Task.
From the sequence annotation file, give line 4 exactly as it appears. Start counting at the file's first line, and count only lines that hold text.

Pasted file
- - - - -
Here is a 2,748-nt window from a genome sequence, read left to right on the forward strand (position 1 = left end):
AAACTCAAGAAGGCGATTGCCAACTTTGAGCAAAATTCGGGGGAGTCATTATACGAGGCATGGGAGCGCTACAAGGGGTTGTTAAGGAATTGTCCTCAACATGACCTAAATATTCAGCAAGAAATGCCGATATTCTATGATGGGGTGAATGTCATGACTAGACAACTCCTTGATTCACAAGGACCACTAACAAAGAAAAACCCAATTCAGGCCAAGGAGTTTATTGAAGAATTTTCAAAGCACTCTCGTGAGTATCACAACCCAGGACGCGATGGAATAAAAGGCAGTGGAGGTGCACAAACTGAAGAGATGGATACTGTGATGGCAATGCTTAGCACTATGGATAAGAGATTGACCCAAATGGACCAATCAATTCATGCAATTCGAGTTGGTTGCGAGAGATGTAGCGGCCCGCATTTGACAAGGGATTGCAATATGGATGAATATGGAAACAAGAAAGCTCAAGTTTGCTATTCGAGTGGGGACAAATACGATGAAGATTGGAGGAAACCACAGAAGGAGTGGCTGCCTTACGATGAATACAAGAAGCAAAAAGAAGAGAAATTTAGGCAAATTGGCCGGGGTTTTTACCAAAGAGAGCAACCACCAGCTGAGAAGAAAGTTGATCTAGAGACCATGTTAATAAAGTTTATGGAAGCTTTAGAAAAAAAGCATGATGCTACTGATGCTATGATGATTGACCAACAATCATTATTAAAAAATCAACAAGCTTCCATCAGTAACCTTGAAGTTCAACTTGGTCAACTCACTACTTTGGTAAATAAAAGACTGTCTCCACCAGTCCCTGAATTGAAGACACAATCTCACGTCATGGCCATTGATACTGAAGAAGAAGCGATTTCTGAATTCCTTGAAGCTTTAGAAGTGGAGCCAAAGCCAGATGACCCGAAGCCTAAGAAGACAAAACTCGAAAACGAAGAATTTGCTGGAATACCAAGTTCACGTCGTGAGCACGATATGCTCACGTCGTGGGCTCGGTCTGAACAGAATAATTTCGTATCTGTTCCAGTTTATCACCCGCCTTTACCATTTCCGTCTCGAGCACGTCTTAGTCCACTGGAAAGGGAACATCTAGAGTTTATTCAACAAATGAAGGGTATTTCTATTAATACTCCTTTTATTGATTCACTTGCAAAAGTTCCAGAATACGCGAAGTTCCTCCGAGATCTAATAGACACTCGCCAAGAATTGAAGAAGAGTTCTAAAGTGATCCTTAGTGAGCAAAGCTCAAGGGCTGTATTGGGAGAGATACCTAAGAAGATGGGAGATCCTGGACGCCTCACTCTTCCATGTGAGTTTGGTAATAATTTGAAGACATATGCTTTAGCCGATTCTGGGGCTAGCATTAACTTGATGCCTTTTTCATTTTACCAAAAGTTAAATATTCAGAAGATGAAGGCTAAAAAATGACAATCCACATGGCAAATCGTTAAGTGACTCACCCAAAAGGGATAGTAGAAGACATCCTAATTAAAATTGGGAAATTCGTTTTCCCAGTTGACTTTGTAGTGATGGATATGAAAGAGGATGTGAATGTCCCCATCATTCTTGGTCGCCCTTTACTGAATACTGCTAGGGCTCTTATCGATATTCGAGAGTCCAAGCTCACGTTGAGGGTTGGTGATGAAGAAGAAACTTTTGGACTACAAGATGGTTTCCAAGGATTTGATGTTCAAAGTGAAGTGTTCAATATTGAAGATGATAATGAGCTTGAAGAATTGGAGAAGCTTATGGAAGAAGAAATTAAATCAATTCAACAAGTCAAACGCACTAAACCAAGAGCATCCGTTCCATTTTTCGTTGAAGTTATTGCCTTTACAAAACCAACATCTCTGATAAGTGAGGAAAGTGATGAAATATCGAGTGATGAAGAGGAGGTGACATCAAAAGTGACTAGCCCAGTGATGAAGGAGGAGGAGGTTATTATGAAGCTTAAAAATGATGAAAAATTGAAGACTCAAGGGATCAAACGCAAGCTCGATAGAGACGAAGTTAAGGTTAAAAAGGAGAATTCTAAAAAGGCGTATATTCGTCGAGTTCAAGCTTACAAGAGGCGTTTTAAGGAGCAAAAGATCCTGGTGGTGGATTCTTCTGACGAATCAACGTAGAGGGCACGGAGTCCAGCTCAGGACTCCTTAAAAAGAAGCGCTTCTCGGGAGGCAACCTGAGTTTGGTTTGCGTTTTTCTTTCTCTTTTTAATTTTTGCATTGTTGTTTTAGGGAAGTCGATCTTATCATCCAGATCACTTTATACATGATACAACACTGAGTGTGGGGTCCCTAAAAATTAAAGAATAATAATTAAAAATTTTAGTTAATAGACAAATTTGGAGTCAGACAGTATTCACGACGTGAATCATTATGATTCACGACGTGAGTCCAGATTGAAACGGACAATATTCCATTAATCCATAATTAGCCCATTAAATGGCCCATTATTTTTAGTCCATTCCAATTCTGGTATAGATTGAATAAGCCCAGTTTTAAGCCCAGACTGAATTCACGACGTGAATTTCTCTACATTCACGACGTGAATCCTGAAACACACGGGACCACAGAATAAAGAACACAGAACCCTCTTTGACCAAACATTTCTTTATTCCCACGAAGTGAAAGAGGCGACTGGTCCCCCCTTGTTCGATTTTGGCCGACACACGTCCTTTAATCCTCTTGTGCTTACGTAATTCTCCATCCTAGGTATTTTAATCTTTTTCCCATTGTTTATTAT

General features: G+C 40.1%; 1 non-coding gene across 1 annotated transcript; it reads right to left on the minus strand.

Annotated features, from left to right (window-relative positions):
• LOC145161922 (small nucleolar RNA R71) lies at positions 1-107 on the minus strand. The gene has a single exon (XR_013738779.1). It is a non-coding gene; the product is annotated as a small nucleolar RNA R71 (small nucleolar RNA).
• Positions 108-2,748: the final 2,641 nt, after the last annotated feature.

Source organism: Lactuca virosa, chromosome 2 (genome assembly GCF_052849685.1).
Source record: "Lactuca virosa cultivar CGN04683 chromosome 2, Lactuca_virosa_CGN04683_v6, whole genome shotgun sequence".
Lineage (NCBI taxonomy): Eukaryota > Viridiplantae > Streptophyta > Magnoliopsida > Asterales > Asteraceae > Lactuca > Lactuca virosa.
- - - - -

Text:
Annotated features, from left to right (window-relative positions):